Russia’s Vladimir Putin says he will run for president in 2024 elections: State media

Russian President Vladimir Putin chairs a meeting with the government via a video link at the Novo-Ogaryovo state residence outside Moscow on March 29, 2023.

Incumbent Russian leader Vladimir Putin has confirmed he will run in the national presidential elections of 2024, state news agency Tass reported, according to a Google translation.

Russians will head to the polls on March 17, with Putin’s current powers set to expire on May 7.

Putin, 71, has run Russia for roughly 24 years, alternatively serving as prime minister and president since 1999. Securing another presidential mandate in 2024 would see him remain at the helm of Russian politics until at least 2030.

Russian state news outlet Ria Novosti reported that Putin was on Friday awarding a medal to veterans of its war in Ukraine, which Moscow dubs its “special operation,” when a soldier asked him to run once more for president. Putin confirmed he would.

“Now is the time, I will run,” he said, in Google-translated comments reported by Ria Novosti.

“We are very glad that the president heard our request for nomination, all of Russia supports him,” the solder Artyom Zhoga said afterward.

Putin could potentially remain in power until 2036 thanks to two constitutional amendments that he oversaw. In 2008, the constitution was adjusted to lengthen the presidential term from four to six years. And in 2020, Putin secured constitutional changes allowing him to pursue two further six-year presidential mandates, after his current one expires in 2024.

Putin is unlikely to face any serious contenders in the presidential election. He remains widely popular domestically, despite the costly and bloody ongoing war in Ukraine, widespread international criticism and ensuing Western sanctions over the invasion. There was also a failed coup over the summer that saw Yevgeny Prigozhin’s Russian paramilitary group Wagner turn against Moscow. Citing survey figures produced by the All-Russian Center for the Study of Public Opinion, Tass says that 78.5% of Russians trust Putin, while 75.8% approve of his activities.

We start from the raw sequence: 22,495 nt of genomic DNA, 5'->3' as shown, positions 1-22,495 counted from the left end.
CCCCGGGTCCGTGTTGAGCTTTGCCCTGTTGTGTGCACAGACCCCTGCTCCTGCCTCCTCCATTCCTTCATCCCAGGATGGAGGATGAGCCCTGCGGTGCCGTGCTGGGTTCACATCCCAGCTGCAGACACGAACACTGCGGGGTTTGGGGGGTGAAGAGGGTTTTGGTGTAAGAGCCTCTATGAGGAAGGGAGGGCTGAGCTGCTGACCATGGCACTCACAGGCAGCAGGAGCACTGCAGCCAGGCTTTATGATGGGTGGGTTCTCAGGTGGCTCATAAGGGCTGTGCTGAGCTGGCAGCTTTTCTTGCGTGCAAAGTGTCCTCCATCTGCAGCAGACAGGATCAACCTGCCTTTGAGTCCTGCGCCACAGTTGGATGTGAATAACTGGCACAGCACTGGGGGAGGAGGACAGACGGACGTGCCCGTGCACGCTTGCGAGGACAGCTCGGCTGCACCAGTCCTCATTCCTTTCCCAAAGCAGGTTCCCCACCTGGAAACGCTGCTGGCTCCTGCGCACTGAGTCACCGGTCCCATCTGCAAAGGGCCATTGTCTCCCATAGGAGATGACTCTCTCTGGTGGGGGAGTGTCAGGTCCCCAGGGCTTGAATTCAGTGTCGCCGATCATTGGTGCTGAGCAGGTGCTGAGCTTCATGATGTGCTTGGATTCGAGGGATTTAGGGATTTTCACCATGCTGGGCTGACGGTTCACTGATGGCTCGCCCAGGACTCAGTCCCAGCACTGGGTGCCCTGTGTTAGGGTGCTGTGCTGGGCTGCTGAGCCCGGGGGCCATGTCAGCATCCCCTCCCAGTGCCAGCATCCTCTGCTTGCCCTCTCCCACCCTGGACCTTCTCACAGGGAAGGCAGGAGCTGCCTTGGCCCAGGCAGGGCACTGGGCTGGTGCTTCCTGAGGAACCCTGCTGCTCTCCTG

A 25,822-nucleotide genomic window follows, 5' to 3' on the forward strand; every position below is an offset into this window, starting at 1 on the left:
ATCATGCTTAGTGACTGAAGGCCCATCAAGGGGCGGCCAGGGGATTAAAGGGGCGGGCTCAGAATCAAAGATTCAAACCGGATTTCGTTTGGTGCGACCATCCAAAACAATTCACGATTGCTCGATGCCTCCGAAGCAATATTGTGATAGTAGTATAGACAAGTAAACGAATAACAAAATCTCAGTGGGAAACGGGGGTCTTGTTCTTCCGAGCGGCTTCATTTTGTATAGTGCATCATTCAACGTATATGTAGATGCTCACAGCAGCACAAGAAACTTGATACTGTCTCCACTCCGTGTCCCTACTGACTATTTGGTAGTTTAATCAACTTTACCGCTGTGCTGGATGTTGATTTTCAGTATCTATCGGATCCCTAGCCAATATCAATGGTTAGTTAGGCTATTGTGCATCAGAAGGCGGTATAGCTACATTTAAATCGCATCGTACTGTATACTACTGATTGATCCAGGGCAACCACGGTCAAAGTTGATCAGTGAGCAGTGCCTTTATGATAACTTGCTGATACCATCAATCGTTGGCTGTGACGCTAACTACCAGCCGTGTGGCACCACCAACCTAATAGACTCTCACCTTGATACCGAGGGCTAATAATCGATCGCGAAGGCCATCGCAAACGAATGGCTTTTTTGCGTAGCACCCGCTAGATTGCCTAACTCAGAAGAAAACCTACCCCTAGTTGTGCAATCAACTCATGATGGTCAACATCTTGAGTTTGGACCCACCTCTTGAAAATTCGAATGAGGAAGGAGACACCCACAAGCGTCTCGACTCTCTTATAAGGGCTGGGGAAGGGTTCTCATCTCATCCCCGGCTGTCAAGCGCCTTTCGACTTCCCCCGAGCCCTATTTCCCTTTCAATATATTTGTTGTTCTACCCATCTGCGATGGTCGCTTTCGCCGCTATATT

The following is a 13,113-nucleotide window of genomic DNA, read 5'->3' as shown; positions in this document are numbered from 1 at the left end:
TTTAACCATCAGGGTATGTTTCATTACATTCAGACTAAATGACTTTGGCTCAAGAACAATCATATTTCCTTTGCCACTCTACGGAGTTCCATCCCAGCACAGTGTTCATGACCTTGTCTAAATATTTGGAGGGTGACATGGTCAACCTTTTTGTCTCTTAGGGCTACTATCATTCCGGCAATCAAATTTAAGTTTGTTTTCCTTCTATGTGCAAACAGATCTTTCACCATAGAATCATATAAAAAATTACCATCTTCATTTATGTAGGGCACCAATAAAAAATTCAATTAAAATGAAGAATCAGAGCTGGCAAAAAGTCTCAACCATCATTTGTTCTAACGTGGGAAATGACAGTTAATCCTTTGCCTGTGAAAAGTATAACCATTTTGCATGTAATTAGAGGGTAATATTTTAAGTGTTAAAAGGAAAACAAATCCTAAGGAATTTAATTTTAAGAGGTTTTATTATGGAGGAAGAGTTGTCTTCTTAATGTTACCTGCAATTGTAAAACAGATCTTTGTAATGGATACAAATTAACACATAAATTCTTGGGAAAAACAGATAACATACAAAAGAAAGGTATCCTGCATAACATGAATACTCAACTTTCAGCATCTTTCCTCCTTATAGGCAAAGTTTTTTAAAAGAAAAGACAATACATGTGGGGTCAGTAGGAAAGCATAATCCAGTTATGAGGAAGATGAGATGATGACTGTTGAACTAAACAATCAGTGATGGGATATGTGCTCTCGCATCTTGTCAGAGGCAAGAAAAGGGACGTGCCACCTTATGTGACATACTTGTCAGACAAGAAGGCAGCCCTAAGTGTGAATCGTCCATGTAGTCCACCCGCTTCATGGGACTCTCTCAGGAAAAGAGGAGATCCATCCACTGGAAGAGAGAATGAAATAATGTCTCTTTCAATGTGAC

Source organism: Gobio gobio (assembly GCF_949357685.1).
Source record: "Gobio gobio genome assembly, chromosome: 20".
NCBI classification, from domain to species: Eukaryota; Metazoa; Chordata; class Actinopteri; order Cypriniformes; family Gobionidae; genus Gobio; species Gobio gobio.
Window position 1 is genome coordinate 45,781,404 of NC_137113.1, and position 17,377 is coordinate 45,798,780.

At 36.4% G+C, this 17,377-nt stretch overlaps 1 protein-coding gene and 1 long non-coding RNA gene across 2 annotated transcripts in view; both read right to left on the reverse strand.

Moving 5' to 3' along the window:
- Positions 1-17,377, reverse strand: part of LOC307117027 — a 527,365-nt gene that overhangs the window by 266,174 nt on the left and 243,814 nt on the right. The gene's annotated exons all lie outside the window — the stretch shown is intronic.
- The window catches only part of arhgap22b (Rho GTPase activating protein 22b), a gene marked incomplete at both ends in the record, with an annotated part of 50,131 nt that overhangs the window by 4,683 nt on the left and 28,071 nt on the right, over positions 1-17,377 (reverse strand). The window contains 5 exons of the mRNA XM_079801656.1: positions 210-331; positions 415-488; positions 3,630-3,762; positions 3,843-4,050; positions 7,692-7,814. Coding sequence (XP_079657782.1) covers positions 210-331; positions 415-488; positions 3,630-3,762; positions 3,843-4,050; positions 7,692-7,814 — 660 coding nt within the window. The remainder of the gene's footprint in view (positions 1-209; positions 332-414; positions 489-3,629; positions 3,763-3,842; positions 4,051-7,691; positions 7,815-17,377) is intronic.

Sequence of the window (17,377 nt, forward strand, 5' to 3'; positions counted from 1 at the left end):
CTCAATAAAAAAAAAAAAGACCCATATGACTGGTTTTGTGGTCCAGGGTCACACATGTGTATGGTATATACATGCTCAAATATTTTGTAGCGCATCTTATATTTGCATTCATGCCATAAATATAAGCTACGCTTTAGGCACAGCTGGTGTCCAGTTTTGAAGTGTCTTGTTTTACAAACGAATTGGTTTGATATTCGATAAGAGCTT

Western reprobation has isolated Putin on the world stage, bringing Russia closer to China, Iran and Saudi Arabia.

Critically, the Russian leader’s freedom to move abroad and engage diplomatically has been curtailed by an arrest warrant emitted in March 2023 by the International Criminal Court for the war crime of unlawful deporting and transferring children from occupied areas of Ukraine to Russia. All 123 countries party to the Rome Statue that underpins the ICC would be obligated to arrest Putin if he entered their territories.

Putin has in turn constructed political rhetoric within Russia that paints the West and Western institutions, particularly the U.S., as determined to discredit and sabotage Moscow.

Looking ahead, the long-term challenges for Putin include economic hurdles born of ongoing sanctions that have attacked the oil industry — the backbone of Russia’s revenue streams.

G7 countries can no longer access Russia’s oil supplies, while non-G7 nations may only use Western shipping and insurance services to secure them if they purchase them under fixed discounted prices. Russia’s “dark fleet” of tankers carrying crude and oil products undetected by satellite trackers have stymied efforts to keep track of these flows, however.

Russia’s annual inflation rate hit 6.69% in October, according to state statistics provider Rosstat, above the central bank’s target of 4% but justifying its latest decision to bring its key interest rate to 15% as of Oct. 30.

Despite these indicators, Reuters reported that Putin on Thursday told the Russia Calling business forum in Moscow that the country’s gross domestic product was set to grow 3.5% this year, recovering from a 2.1% contraction in 2022.

“Today, GDP is already higher than it was before the Western sanctions attack,” he said.

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